Clicker Training - Heres How!

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Clicker Training - Heres How!

Post by emmabeth » Tue Jun 19, 2007 9:50 pm

Clicker Training.

The clever posh sciencey term for clicker training is ‘operant conditioning’ – which sounds a bit weird.
Actually it isn’t, it’s the way we all learn, and what it means is, we repeat those behaviours that are rewarded ie have pleasant consequences, and we avoid those that are not rewarded, ie have unpleasant consequences.

In clicker training, the pleasant consequence is earning a click, and the click means, ‘get a treat’. The unpleasant consequence is simply not earning a click, thus no treat.

In human terms, the pleasant consequence of my cooking the dinner for my other half, is that he will do the washing up, which I hate.

In dog terms the pleasant consequence of sitting when asked, is a treat, which could be food or it could be his owners greeting him on their return to the house, or it could be a game or fuss.

The clicker itself is a box with a metal strip that makes a distinctive sound that is always the same. You don’t have to have a proper clicker, you can use something else such as a clicky pen, but clickers are designed to be easily handleable, and not to make that noise accidentally. They are very cheap also, so you may as well buy one.
The reason we use this, is that unlike a voice, the click is always the same. A click will never give away that you feel tired or sad or angry or annoyed, and so you don’t give your dog confusing signals with a clicker. Its also for most people much easier to click at the correct time, than it is to say ‘good dog’.

The other thing you need is your ‘pleasant consequence’ ie your reward. Now that depends on your dog, so choose the thing he would actually sell his soul for, as long as it isn’t poisonous (ie chocolate).

I find bits of cheese, liver cake, hot dog sausage etc, cut up really small work very well, other dogs like other things.

Some dogs don’t like food, they would prefer a toy and a quick game with that, so that’s fine too, just make sure it really is your dogs favourite toy and he only gets it as his clicker training reward.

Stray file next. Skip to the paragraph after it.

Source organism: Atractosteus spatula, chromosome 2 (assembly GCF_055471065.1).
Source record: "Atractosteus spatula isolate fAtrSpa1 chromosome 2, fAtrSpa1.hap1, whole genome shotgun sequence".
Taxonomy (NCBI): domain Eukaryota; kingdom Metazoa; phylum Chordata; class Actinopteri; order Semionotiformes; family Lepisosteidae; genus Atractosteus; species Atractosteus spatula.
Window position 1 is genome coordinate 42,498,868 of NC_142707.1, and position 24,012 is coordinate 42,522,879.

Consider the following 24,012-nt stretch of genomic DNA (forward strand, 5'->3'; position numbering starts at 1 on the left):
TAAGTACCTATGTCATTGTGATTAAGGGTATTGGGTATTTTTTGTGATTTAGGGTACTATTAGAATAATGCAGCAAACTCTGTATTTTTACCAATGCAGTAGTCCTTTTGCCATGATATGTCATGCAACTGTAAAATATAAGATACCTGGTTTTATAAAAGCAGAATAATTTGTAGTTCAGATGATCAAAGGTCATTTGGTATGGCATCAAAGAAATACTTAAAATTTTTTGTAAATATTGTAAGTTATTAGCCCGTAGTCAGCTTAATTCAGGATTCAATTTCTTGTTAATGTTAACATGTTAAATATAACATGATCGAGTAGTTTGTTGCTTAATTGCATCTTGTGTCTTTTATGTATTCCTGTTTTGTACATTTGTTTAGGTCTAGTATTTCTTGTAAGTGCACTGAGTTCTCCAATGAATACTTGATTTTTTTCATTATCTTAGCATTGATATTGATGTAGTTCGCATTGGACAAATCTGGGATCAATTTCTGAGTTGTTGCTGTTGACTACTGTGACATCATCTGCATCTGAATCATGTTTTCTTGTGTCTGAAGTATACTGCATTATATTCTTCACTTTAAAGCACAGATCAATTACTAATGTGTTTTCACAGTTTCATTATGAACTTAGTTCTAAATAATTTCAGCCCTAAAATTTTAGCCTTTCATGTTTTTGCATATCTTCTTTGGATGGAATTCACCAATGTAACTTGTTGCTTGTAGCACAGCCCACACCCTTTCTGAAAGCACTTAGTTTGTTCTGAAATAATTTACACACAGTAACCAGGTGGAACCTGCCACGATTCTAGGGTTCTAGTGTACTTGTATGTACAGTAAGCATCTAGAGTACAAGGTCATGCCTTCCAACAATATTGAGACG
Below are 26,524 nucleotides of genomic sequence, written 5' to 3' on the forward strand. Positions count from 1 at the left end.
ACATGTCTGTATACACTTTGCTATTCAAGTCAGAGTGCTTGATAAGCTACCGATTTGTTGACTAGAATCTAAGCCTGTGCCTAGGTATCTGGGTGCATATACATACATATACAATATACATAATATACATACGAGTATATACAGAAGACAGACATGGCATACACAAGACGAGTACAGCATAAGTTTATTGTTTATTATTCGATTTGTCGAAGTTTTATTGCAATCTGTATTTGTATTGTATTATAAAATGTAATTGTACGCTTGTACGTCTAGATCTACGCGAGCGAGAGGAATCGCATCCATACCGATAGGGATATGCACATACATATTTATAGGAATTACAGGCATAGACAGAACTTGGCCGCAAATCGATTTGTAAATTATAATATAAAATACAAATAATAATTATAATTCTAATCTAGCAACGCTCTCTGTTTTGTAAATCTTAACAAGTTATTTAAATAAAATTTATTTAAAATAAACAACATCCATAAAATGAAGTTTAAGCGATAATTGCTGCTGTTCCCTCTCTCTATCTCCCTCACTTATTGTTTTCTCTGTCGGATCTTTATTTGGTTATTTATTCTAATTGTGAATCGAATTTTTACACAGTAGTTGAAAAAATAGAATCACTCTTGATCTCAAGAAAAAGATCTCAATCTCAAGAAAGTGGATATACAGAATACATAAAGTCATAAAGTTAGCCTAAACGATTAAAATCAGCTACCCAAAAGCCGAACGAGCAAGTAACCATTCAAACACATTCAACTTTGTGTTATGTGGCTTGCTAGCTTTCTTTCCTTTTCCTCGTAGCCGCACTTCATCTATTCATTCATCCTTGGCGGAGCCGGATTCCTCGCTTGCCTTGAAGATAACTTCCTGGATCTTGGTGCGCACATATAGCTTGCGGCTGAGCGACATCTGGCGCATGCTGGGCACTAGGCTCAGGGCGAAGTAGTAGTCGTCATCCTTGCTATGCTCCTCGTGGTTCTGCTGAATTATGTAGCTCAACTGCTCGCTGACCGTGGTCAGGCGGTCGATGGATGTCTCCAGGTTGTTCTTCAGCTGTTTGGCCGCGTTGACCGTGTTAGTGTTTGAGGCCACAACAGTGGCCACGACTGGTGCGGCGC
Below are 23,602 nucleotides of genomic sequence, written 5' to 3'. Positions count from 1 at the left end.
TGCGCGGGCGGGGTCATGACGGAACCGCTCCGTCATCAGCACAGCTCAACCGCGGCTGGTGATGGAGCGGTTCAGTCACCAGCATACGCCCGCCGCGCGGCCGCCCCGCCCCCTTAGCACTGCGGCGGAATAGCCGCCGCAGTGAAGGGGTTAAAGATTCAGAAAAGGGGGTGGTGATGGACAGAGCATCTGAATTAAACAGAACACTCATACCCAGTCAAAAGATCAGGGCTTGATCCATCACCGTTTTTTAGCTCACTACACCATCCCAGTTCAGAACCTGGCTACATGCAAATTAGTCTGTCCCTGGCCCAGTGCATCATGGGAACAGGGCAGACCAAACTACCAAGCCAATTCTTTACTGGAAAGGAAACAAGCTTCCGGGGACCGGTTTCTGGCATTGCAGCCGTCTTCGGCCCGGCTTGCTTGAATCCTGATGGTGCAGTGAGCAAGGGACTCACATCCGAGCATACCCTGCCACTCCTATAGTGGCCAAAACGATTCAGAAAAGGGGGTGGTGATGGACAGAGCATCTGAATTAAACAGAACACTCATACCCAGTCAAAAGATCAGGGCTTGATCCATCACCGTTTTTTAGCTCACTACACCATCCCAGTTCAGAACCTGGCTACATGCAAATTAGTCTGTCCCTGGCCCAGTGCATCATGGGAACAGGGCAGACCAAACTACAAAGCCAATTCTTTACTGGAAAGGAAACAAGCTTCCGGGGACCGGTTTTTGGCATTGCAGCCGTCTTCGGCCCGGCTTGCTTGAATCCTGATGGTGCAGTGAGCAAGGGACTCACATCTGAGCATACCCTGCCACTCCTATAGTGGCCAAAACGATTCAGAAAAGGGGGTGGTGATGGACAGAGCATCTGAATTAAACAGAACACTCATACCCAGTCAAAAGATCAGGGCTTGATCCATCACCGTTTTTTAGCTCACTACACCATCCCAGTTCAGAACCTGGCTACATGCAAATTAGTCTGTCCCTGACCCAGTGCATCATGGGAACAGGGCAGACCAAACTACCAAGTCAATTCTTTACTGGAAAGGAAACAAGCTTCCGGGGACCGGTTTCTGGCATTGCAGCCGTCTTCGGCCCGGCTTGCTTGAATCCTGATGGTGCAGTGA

So how does your dog know that the click means something, and what should the click mean?

You teach your dog that the click sound is always followed by a treat – never ever make that sound without following it up with a treat. Ill say a bit more on that later.
All you have to do is sit there with a pot of treats and make the click sound, and hand your dog a treat. When he hears the click and looks at you with a really strong ‘wheres my treat then?’ look, you know hes got the idea. (You may have to click and wait a few seconds..).

The click marks the correct behaviour, so you use it at the exact moment the dog does the thing you wanted, not before and not after.

If you were clicking for a sit, then you would click at the same time as your dogs bottom touches the ground. It doesn’t matter if he jumps up the second he hears the click, expecting his treat – that’s fine.
So, how do you get your dog to learn to work for the click. This is the harder part.

He already knows that the click means he gets a treat, what he probably doesn’t know, is that it’s his job to make you click.

There are two basic methods of starting off using the clicker to train your dog. Some dogs prefer one way, some prefer the other.

The first method is to lure your dog into a position, using the food treats or the toy.

Lure the dog into the sit with a piece of food. Hold it above his nose and then move your hand back, so that to keep his nose near the treat he has to sit. You click AS he sits and you hand him a treat. He goes ‘ooh excellent’.

You repeat this a few times and hopefully you might find he starts to sit before you lured him into it, that’s ok, that’s him going ‘ahhhhh, sitting on my bottom makes you make that noise, and that noise means I get a treat’….